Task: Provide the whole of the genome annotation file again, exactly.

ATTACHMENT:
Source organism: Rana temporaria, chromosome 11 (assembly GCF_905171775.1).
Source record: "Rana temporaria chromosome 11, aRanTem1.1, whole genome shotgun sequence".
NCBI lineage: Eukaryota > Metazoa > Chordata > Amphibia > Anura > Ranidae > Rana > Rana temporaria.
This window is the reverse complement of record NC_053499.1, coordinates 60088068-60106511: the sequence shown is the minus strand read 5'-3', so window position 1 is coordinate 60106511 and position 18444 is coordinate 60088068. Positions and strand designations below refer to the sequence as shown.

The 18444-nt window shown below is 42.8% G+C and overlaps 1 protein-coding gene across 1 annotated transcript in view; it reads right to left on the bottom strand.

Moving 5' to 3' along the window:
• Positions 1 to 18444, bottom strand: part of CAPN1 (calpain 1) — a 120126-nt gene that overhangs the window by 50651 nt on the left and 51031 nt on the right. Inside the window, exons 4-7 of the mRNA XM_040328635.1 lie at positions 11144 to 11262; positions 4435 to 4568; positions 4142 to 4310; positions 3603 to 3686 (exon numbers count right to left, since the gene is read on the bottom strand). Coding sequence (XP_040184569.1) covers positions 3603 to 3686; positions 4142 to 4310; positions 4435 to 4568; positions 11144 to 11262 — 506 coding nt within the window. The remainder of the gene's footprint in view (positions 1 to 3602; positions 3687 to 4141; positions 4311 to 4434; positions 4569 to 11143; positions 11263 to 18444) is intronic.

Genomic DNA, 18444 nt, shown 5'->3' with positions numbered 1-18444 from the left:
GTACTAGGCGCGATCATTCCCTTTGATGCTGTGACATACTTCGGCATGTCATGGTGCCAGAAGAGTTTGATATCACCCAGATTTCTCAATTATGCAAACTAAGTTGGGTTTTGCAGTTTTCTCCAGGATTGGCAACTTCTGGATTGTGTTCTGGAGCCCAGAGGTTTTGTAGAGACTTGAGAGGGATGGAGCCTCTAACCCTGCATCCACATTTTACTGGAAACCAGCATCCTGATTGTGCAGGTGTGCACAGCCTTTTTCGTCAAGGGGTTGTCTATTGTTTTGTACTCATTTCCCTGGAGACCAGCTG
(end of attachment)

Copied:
Source organism: Rana temporaria, chromosome 11 (assembly GCF_905171775.1).
Source record: "Rana temporaria chromosome 11, aRanTem1.1, whole genome shotgun sequence".
NCBI lineage: Eukaryota > Metazoa > Chordata > Amphibia > Anura > Ranidae > Rana > Rana temporaria.
This window is the reverse complement of record NC_053499.1, coordinates 60088068-60106511: the sequence shown is the minus strand read 5'-3', so window position 1 is coordinate 60106511 and position 18444 is coordinate 60088068. Positions and strand designations below refer to the sequence as shown.

The 18444-nt window shown below is 42.8% G+C and overlaps 1 protein-coding gene across 1 annotated transcript in view; it reads right to left on the bottom strand.

Moving 5' to 3' along the window:
• Positions 1 to 18444, bottom strand: part of CAPN1 (calpain 1) — a 120126-nt gene that overhangs the window by 50651 nt on the left and 51031 nt on the right. Inside the window, exons 4-7 of the mRNA XM_040328635.1 lie at positions 11144 to 11262; positions 4435 to 4568; positions 4142 to 4310; positions 3603 to 3686 (exon numbers count right to left, since the gene is read on the bottom strand). Coding sequence (XP_040184569.1) covers positions 3603 to 3686; positions 4142 to 4310; positions 4435 to 4568; positions 11144 to 11262 — 506 coding nt within the window. The remainder of the gene's footprint in view (positions 1 to 3602; positions 3687 to 4141; positions 4311 to 4434; positions 4569 to 11143; positions 11263 to 18444) is intronic.

Genomic DNA, 18444 nt, shown 5'->3' with positions numbered 1-18444 from the left:
GTACTAGGCGCGATCATTCCCTTTGATGCTGTGACATACTTCGGCATGTCATGGTGCCAGAAGAGTTTGATATCACCCAGATTTCTCAATTATGCAAACTAAGTTGGGTTTTGCAGTTTTCTCCAGGATTGGCAACTTCTGGATTGTGTTCTGGAGCCCAGAGGTTTTGTAGAGACTTGAGAGGGATGGAGCCTCTAACCCTGCATCCACATTTTACTGGAAACCAGCATCCTGATTGTGCAGGTGTGCACAGCCTTTTTCGTCAAGGGGTTGTCTATTGTTTTGTACTCATTTCCCTGGAGACCAGCTG